So, last week (Mon thru Weds), I spent the better part of each day participating in the Dreamforce Hackathon 2011 #DFHack – the result of three days’ work on creating SocialVoxels was a nice $5000 prize via American Express Gift Cards (which are actually an oddity to use, being not accepted in a number of places I usually shop at). I’m typically the weird one out presenting the app that’s just odd — yet, eerily on-the-mark for the event. A couple of people have asked me how I came up with the idea, and what the whole process was like – so here goes:

Initial Ideas Stage / Sunday

I found out about #DFHack late, so I didn’t start my brainstorming and planning process until Saturday/Sunday. For this initial stage, I typically work in phases, with raw “first blush” ideas, then read-the-rules (and judging criteria), then idea filtering, last-round ideas, then final filtering. This whole process is typically done in parallel, so to speak, as I tackle weekend errands and such – and get inspired by these usually dull events. Checking into Costco on Foursquare, scrolling through the usual bunch of comments, transportation, the works. There are generally tons of tips for every popular venue, just as there are tons of comments for every popular post online. There’s lots of people out there. But, people’s comments get lost in a sea of text. There’s a problem with metadata being analyzed in a totally anonymous or stats-only way. There’s also a problem with people trying to find what they need in this mess of metadata. Good stuff gets lost – and the more social stuff we have, the more stuff goes up there, and the more of that gets lost.

I had two ideas left in “final filtering” –

  1. a graph based “true relevance” search engine:

    Basically, “what you need, when you need it… through the social graph.” People update certain need-to-know status’s such as I need a job, or I have to sell a Burberry scarf, or I need a room, then using the relations-based magic of a graph database, they start knowing who in their circle (and beyond) can “answer” these needs for them. Then scrapping from twitter and craigslist and such, it also expands to beyond just the people in the network. The plus of this is that InfiniteGraph is doing the graph magic… and it runs on Java, and Heroku (one of three choices for cloud tech to use to meet the hackathon requirement) is good for Java. Also, showing a graph-based demo onscreen looks cool! The minus is that I’d have to demo with a small real data set (due to… no reach!), and have to demo using a lot of bull’d data.
  2. a human-readable way to express checkin data:

    Well, this would have to be creative, since omniscience or the ken to perceive-it-all in light of infinite-data is something we mere-humans lack. I like building things in 3d – but then there’s always a limit to how much you can convey on mobile. And then there’s whether your typical user would get it. For the most part, everyone gets Lego block’s, even if they might not totally like them. And user data as consciously contributed by the user is almost always lost in a sea of text – it’s the bane of letting *everyone* post. Human eye’s were not designed for reading, per se – if you believe in evolution, eyes are really just for visual stuff – like, there’s a huge cave there, don’t run smack into it! So, what if, everyone user could contribute a block, tied to their metadata (of course), to create a new virtual “statistic” of a venue. Looking at the Dreamforce agenda, especially that whole iPad Executive thing, it seems that mobile tablet’s are totally in this year, although I could show that awesome self-searching graph from the first idea on the iPad as well.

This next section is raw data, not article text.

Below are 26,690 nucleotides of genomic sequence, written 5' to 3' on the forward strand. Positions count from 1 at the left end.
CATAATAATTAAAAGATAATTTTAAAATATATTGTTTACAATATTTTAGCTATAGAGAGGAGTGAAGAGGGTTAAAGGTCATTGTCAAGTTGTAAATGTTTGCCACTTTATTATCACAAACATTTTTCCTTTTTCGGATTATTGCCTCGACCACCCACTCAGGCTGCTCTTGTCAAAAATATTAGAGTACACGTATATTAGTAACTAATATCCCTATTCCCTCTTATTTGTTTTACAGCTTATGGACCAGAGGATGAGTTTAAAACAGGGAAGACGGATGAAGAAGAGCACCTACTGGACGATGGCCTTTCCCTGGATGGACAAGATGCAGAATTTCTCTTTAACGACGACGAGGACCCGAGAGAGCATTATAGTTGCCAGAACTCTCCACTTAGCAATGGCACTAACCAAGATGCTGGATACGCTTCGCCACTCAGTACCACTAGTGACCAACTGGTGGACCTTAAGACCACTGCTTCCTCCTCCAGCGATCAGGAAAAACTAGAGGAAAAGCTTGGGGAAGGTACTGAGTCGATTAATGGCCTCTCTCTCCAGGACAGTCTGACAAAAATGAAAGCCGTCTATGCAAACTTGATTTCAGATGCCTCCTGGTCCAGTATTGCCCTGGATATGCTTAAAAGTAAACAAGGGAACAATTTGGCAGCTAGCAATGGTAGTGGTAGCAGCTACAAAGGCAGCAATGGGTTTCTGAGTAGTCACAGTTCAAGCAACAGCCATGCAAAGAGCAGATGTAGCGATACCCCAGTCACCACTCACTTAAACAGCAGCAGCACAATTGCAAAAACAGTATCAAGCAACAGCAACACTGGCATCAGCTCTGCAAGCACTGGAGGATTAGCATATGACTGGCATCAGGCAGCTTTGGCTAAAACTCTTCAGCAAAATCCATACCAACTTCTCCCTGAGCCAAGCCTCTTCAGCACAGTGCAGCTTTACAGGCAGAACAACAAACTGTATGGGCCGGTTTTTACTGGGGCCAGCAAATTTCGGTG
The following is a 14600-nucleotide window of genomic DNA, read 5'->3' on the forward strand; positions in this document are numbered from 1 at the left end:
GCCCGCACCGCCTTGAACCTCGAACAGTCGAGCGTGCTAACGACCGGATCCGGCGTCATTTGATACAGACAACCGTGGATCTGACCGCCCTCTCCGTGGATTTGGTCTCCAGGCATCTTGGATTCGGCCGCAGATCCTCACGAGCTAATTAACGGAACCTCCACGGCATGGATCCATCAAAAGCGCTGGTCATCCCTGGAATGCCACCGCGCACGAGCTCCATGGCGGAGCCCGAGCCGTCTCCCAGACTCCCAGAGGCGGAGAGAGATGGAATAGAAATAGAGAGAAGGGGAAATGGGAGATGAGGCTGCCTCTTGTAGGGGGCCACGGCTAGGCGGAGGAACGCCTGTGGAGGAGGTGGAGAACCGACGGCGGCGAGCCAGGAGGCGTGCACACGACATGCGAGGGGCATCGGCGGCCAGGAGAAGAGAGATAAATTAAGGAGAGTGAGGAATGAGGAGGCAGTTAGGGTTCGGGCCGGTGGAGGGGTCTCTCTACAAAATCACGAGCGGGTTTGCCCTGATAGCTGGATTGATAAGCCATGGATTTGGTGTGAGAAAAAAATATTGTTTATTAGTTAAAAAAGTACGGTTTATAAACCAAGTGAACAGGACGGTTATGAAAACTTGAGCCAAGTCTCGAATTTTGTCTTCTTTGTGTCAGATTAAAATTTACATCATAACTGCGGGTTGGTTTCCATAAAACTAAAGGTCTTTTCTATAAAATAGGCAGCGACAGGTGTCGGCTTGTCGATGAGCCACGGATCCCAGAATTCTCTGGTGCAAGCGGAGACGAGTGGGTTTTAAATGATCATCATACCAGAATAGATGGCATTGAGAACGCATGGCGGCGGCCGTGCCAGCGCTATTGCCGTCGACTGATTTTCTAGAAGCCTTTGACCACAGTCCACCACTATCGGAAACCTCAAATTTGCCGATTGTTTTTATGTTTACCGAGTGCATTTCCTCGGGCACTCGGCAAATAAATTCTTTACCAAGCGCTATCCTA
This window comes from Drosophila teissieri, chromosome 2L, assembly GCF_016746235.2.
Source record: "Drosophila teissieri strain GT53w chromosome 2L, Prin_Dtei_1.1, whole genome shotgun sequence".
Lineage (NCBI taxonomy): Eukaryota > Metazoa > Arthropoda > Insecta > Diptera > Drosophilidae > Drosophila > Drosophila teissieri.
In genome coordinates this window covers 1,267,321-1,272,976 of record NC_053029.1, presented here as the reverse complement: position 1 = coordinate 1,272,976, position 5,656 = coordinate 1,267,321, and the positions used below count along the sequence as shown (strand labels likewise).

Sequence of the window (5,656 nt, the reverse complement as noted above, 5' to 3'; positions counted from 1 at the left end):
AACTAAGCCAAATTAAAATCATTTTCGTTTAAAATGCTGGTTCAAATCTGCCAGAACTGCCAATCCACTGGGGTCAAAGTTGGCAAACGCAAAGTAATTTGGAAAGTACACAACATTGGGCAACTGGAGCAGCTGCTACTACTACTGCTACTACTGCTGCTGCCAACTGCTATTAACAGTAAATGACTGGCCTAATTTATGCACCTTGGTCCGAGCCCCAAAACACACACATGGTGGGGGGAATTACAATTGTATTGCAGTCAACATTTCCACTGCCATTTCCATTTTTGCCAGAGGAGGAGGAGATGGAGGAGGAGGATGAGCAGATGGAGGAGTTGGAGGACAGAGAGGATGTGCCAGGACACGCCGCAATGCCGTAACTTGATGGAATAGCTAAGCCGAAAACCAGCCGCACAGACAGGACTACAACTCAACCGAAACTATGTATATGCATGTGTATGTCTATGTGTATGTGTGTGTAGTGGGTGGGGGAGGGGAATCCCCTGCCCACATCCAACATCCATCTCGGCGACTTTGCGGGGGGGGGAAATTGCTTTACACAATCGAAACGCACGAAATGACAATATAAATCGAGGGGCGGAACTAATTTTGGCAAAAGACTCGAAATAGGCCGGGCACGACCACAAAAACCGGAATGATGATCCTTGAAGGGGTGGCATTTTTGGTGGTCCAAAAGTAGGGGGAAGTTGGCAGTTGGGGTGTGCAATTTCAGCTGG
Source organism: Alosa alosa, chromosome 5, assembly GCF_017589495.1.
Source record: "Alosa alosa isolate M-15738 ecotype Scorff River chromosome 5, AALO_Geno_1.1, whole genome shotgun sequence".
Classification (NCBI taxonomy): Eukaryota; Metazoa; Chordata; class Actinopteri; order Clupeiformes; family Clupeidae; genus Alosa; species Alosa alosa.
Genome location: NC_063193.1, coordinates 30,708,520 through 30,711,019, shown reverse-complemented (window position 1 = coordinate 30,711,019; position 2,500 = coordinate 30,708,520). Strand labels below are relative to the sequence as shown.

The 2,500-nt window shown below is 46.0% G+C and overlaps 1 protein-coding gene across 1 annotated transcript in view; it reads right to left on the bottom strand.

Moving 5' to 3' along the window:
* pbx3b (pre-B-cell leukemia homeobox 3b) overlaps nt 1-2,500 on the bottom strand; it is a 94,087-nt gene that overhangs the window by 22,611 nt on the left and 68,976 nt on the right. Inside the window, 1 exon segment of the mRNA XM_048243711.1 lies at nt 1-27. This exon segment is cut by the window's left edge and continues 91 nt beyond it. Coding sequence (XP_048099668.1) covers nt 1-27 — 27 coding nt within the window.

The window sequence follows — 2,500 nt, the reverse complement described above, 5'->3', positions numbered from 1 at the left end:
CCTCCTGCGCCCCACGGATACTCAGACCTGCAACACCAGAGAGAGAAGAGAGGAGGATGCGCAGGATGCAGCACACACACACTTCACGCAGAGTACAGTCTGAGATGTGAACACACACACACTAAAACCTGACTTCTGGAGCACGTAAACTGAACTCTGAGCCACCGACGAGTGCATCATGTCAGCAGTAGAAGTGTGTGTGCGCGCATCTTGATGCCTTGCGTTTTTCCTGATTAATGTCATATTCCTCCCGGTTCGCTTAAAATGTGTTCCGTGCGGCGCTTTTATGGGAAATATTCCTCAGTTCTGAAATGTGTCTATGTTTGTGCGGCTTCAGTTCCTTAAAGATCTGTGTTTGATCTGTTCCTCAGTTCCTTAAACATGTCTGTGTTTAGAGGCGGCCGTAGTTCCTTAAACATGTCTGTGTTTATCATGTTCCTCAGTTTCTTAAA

The first idea was on my mind largely because of InfiniteGraph 2.0, which came out the week before at NoSQL Conference. I thought about the last bit and thought that it’d be neat to be able to display something other than the usual chartsy stuff based on statistics, a data type, that – since conception – is human readable, and not just some shady metadata “collected anonymously for analytics purposes only”. And then, I thought about how I could kill two birds with one stone with the InfiniteGraph Hackathon, too… I was really tempted to do the graph thing, but then I thought back to the whole Semantic Web movement, and how insignificant the graph hack stuff is in light of that (and facebook and linkedin graph’s and such) – and especially since I’d be basically depending too hugely on the db to make the local associations and such. It would have been almost like going to a barrista competition with a “secret sauce” of having Starbucks ready to cater.. Rules…

Always keep the rules – three main criteria in mind…

Originality/Innovation – 25%

The submission creates an innovative and original solution to a known problem or creates a new market opportunity. Innovation isn’t strictly about ideas, the submission also executes on the innovative idea